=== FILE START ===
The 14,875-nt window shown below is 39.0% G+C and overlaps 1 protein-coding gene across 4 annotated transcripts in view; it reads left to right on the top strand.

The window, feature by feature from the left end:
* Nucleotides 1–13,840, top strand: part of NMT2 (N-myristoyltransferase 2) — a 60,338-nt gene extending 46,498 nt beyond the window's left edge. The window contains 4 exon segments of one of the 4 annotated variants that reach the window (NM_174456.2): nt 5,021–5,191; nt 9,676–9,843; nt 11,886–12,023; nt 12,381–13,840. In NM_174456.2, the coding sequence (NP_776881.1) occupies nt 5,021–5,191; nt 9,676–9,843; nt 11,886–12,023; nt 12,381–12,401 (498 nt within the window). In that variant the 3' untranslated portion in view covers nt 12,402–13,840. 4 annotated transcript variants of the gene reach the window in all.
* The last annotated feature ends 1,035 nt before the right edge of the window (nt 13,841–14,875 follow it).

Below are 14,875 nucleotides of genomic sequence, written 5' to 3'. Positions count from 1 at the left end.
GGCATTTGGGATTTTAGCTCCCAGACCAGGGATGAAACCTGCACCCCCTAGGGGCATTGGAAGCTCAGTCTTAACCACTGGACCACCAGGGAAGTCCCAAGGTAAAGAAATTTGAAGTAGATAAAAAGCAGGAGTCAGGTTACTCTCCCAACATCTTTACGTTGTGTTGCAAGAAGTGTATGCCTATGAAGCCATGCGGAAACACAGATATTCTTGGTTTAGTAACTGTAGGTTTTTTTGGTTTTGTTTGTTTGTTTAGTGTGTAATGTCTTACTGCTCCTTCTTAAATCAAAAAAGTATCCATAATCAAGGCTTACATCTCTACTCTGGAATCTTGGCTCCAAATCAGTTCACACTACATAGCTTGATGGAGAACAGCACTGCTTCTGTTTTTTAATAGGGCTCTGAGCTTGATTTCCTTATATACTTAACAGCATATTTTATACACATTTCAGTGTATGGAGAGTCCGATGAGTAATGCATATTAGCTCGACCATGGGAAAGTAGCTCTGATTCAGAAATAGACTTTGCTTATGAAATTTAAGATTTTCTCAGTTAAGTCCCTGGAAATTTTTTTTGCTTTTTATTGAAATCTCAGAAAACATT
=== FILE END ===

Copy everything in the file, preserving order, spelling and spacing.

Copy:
The 14,875-nt window shown below is 39.0% G+C and overlaps 1 protein-coding gene across 4 annotated transcripts in view; it reads left to right on the top strand.

The window, feature by feature from the left end:
* Nucleotides 1–13,840, top strand: part of NMT2 (N-myristoyltransferase 2) — a 60,338-nt gene extending 46,498 nt beyond the window's left edge. The window contains 4 exon segments of one of the 4 annotated variants that reach the window (NM_174456.2): nt 5,021–5,191; nt 9,676–9,843; nt 11,886–12,023; nt 12,381–13,840. In NM_174456.2, the coding sequence (NP_776881.1) occupies nt 5,021–5,191; nt 9,676–9,843; nt 11,886–12,023; nt 12,381–12,401 (498 nt within the window). In that variant the 3' untranslated portion in view covers nt 12,402–13,840. 4 annotated transcript variants of the gene reach the window in all.
* The last annotated feature ends 1,035 nt before the right edge of the window (nt 13,841–14,875 follow it).

Below are 14,875 nucleotides of genomic sequence, written 5' to 3'. Positions count from 1 at the left end.
GGCATTTGGGATTTTAGCTCCCAGACCAGGGATGAAACCTGCACCCCCTAGGGGCATTGGAAGCTCAGTCTTAACCACTGGACCACCAGGGAAGTCCCAAGGTAAAGAAATTTGAAGTAGATAAAAAGCAGGAGTCAGGTTACTCTCCCAACATCTTTACGTTGTGTTGCAAGAAGTGTATGCCTATGAAGCCATGCGGAAACACAGATATTCTTGGTTTAGTAACTGTAGGTTTTTTTGGTTTTGTTTGTTTGTTTAGTGTGTAATGTCTTACTGCTCCTTCTTAAATCAAAAAAGTATCCATAATCAAGGCTTACATCTCTACTCTGGAATCTTGGCTCCAAATCAGTTCACACTACATAGCTTGATGGAGAACAGCACTGCTTCTGTTTTTTAATAGGGCTCTGAGCTTGATTTCCTTATATACTTAACAGCATATTTTATACACATTTCAGTGTATGGAGAGTCCGATGAGTAATGCATATTAGCTCGACCATGGGAAAGTAGCTCTGATTCAGAAATAGACTTTGCTTATGAAATTTAAGATTTTCTCAGTTAAGTCCCTGGAAATTTTTTTTGCTTTTTATTGAAATCTCAGAAAACATT